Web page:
What Massachusetts means
Last week, a federal court in Massachusetts ruled that the Defense of Marriage Act is unconstitutional under the 10th Amendment to the U.S. Constitution because it infringes on the right of the state to treat all marriages equally.
In a separate case, the same court ruled that in the case of individual married and widowed Massachusetts residents, DOMA violated their 14th Amendment right to equal protection under the law by denying them Social Security survivors benefits and the right to file joint tax returns, among other things.
That’s a big deal. The argument about equal protection is the one most frequently used in these cases, but the ol’ 10th Amendment—also sometimes called the “states’ rights”—argument, a current favorite of tea partiers everywhere, is most often used by those railing against the supposed tyranny of the federal government.
With the decision due any day from a federal court in San Francisco on Perry v. Schwarzenegger, what exactly does this mean?
Well, it does set a precedent for ruling discrimination against gays unconstitutional. And it means that all these cases are probably headed to the Supreme Court—which also means that the makeup of that court is going to be important. Frankly, I don’t think Elena Kagan is really a replacement for John Paul Stevens, and she has said that she doesn’t think there’s a clear constitutional right to marriage equality. But she does dislike discrimination, which is a big plus.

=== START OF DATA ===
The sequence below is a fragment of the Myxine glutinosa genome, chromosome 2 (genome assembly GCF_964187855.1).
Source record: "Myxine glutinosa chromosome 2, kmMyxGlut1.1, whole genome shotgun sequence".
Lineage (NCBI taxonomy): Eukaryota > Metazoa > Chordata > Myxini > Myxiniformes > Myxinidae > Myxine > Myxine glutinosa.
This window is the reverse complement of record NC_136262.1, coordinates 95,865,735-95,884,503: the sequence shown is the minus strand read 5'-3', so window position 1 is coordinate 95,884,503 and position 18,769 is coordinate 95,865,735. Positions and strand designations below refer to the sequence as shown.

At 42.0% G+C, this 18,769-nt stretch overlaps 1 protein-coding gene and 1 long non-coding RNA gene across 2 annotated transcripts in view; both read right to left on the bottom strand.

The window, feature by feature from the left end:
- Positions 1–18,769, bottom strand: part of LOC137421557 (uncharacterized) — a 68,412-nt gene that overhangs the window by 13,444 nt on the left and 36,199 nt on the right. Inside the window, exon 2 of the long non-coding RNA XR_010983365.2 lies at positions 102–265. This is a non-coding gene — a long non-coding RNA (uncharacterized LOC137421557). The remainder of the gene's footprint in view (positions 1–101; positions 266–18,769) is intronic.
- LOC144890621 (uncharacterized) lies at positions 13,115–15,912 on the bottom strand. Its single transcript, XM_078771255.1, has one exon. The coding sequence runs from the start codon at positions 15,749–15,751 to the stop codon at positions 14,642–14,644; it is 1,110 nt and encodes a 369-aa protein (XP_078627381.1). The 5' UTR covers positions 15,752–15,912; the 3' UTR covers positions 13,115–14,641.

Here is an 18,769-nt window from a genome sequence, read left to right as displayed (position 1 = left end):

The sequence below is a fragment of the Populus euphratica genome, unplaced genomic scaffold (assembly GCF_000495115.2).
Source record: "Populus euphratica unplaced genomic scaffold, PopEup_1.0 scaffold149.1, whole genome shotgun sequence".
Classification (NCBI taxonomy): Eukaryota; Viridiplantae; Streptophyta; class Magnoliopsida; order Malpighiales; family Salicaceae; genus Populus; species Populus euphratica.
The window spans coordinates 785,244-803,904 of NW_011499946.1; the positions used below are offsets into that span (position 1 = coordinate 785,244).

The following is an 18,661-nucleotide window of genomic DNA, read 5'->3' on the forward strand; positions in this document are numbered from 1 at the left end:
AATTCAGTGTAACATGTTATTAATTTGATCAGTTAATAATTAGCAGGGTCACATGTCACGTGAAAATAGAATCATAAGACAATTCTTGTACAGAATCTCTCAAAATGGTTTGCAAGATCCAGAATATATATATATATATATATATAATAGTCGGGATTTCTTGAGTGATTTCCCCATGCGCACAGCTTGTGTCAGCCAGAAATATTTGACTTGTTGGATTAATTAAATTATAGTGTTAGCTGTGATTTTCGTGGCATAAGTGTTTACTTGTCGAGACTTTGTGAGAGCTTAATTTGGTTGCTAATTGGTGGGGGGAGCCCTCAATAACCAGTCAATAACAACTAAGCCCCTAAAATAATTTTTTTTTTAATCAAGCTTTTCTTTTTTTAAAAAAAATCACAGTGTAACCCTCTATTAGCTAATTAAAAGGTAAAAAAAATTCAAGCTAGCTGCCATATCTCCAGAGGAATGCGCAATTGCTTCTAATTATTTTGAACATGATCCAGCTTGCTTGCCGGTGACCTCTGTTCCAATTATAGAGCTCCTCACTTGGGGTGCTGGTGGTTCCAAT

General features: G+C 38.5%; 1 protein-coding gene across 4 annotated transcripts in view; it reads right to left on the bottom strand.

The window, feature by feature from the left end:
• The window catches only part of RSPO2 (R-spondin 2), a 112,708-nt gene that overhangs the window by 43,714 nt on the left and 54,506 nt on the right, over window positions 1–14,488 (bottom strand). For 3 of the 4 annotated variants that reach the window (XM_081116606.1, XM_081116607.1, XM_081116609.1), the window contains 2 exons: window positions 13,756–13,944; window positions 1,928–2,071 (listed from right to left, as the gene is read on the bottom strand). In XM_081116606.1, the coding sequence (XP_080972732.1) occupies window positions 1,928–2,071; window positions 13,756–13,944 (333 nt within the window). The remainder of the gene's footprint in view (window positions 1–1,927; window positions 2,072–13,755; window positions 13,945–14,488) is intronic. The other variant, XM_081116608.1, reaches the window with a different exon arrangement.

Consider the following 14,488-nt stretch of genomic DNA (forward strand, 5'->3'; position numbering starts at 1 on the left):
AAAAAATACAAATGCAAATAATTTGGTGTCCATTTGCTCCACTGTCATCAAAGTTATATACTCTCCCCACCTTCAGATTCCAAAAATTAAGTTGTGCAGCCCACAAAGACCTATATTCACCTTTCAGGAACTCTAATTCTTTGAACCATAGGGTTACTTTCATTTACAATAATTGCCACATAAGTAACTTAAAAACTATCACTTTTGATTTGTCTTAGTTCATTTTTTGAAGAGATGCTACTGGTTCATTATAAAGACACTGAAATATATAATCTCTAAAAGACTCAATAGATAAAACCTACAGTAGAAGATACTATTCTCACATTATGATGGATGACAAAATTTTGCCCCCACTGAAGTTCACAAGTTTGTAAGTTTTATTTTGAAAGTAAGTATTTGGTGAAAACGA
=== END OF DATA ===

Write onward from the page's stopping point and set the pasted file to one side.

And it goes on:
Frankly, I think it’s all going to come down to Anthony Kennedy—who is from Sacramento. He’s also spent a lot of time studying international law.
Of course, what it means right now is that the Obama administration has to figure out how hard they’re going to fight this. It’s a very political decision; while the president is on record as believing DOMA should be repealed, he’s also pretty clearly not in favor of marriage equality.
But it is a big move in the right direction.
Compiled from Kel’s Hot Flash.